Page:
Dark arts and debts …

I woke to screams of “journalists are guilty of deception” from the internet. I was tempted to go back to bed again but thought, who isn’t? Why wouldn’t we be? Ok, so my tabloid hackery of phoning hotels to find minor celebrities who have snuck in with prostitutes, while pretending to be a family member, is deception. But there have been occasions when it’s necessary for other reasons.

I once interviewed the son of a man who had murdered his girlfriend. That is, the dad had murdered the son’s girlfriend. He asked me to pretend not to be a reporter to his mum. My arrival at the house was awkward. First I fell up the step, into the front door, which made someone run to the door for fear they were being attacked by vigilantes.

It was a middle-aged woman who looked fed up and in no mood to deal with the window cleaner, never mind a journalist. “Who are you? What do you want?”

“I’m here to see -”

“Son, it’s for you.”

With that the door slammed in my face and I waited until the son arrived to open it again a few minutes later.

“Forgive mam, she’s upset, you know, she doesn’t want people noseying and interfering. We’ll tell her you’re from my college.”

“Do you think that’s wise? She’ll see it in the magazine.”

“She doesn’t read it. I don’t know anyone who does.”

I ignored the cruel attack on my professionalism and stepped inside. This man was being paid a few hundred pounds by the magazine to talk and clearly wanted the money not notoriety. Indeed, he was poor. His tracksuit had seen better days and he had the look of someone who chose lager over food when money was tight. The house was in virtual darkness, the curtains closed to stop those nosey types peering in. His mum was sitting in the corner, a tabloid paper open in front of her, a fag burning in the ashtray beside her. She looked broken but still like she’d smack me if she knew who I was.

“This is me mate from college, mam.”

She looked over the paper, gave me the once over and said, “Well. You be careful.”

We conducted the interview in his bedroom where he wouldn’t be disturbed, both perched on his single bed, whispering. I wondered if it was the closest either of us had had to a date in a while. He told me about what his dad had done in grim detail, more than I needed. I was more and more convinced his mum had a point about keeping people at a distance and him being careful but wrote it all down.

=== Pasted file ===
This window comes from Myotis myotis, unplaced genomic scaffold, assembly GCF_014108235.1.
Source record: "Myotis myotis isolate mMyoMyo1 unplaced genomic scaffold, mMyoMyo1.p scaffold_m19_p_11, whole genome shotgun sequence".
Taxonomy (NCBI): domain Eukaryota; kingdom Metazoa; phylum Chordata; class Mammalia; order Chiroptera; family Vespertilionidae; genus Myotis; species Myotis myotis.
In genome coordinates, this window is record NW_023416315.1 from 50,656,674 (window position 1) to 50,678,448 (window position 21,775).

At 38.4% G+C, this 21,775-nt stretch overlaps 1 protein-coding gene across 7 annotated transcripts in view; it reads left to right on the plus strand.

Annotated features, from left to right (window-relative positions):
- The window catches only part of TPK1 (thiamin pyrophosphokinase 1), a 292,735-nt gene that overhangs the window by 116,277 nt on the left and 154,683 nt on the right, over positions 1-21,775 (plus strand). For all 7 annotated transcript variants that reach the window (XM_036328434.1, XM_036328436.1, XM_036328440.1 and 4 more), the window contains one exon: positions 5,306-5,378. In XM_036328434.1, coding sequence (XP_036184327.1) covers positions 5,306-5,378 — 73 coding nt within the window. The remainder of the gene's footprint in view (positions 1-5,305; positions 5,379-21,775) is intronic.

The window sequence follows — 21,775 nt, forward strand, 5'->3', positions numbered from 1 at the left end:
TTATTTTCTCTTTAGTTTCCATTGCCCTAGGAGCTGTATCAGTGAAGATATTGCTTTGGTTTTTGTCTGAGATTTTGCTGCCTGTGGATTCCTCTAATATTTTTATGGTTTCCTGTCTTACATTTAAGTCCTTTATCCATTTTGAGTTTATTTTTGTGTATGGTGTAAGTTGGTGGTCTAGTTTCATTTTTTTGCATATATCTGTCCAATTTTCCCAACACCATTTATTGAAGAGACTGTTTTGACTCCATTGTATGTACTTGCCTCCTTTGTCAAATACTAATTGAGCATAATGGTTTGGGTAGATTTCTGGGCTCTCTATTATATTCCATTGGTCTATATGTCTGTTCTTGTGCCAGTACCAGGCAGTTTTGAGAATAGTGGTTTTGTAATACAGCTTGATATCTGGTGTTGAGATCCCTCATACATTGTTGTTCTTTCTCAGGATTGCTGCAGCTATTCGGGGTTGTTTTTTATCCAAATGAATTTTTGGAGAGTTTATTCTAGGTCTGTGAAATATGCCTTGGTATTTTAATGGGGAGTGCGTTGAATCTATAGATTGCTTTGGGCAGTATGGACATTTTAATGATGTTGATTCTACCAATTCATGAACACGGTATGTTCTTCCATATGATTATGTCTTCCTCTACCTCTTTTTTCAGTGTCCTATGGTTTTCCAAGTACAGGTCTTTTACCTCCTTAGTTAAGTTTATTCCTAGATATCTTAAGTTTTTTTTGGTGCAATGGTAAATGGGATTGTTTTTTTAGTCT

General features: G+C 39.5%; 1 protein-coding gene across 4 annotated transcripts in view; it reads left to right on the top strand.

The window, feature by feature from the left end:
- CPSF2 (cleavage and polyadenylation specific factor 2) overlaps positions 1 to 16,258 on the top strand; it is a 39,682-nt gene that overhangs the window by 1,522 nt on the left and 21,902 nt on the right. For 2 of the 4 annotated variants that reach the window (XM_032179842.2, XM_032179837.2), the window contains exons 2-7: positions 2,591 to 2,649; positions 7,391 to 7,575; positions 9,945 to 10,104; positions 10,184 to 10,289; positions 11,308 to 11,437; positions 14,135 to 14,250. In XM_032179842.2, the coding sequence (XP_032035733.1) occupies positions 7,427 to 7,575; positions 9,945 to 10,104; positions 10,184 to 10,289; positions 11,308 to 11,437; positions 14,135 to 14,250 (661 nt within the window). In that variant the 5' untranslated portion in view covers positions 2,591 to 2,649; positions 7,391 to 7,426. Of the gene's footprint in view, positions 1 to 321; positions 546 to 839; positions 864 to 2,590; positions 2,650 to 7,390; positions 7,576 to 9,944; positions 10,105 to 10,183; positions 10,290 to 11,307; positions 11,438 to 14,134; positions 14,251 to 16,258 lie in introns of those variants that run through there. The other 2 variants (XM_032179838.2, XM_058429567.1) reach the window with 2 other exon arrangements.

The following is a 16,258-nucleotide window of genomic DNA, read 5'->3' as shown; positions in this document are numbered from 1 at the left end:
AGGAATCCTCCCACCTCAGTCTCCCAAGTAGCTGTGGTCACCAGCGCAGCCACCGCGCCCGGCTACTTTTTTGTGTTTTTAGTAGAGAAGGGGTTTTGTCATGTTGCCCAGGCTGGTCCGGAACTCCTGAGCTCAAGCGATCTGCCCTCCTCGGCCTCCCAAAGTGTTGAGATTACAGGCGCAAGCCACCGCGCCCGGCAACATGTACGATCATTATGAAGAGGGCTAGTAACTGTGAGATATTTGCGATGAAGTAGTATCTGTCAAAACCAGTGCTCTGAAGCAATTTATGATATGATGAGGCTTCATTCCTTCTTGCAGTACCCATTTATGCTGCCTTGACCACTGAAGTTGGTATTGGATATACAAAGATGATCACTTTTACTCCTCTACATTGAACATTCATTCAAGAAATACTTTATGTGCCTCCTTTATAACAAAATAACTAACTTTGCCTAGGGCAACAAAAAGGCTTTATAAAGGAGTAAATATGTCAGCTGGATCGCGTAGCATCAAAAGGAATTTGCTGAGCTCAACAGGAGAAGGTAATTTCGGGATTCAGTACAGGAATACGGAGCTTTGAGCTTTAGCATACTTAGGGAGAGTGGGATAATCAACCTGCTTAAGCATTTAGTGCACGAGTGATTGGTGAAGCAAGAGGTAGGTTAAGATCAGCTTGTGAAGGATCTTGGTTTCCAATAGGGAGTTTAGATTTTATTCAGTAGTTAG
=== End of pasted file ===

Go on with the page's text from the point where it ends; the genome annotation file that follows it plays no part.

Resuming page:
I was working for a national magazine who really wanted the story and a press agency who wouldn’t let me return empty-handed: but I was being deceitful to the mum, convinced I was protecting the son. I was still on low pay and now working “as and when required”, jumping out of bed to chase Lottery winners in the early hours. A heady mix of poverty, ambition and desperation fuelled me.

In fact, I wonder if listening to someone’s story and feigning interest is considered deception. I’ve done that on many occasions. You listen to someone sharing intimate details of their three-in-bed gone wrong and see if you don’t have to hide your discomfort. Or someone sharing the details of their wedding day when all you care about is the fight at the reception that landed them in court.

Also, I’ve overheard conversations between councillors about such things as planning applications they do or don’t approve of and later confronted them with the fruits of my ear-wigging. This has led to some interesting splashes and some irritated councillors.

What I’m saying is, I think we risk missing the point when demanding honesty from journalists at all times. Journalists have to be deceitful sometimes. We have to be to get to the truth. Deception can be a justified means to an end. Admittedly, there are more glamorous and justified reasons to be deceitful than convincing a lad to tell you about his murdering dad for the entertainment of weekly magazine readers, but is it a “dark art”?

To put it simply, it’s strikes me as dangerously hypocritical to have a Mystery Shopper moan about the service provided by someone on low pay then say a journalist must wear a T-Shirt with HACK on it and carry a banner displaying the masthead of their paper.

Besides, I’m hoping my skills of deception will now keep the wolf from the door. The debt collectors are going to meet various personalities when approaching me. I might also listen, feigning fear as they make threats they cannot back up, and then write a letter to my MP.

My deception will be a means to an end … and a bit of a laugh in an otherwise uneventful day.

New daily habits: 1. Watching the quiz show Pointless. 2. Obsessing about what I’m going to have for lunch and dinner. 3. Checking the post for a letter from Secretary of State for Work and Pensions, Iain Duncan-Smith (I’ll tell you about it when it arrives).

Number of people I have spoken to in person: 0

Number of people I have spoken to on the phone: 3 (including an angry creditor)

Number of people I have had IM chats with: 7


One thought on “Dark arts and debts …

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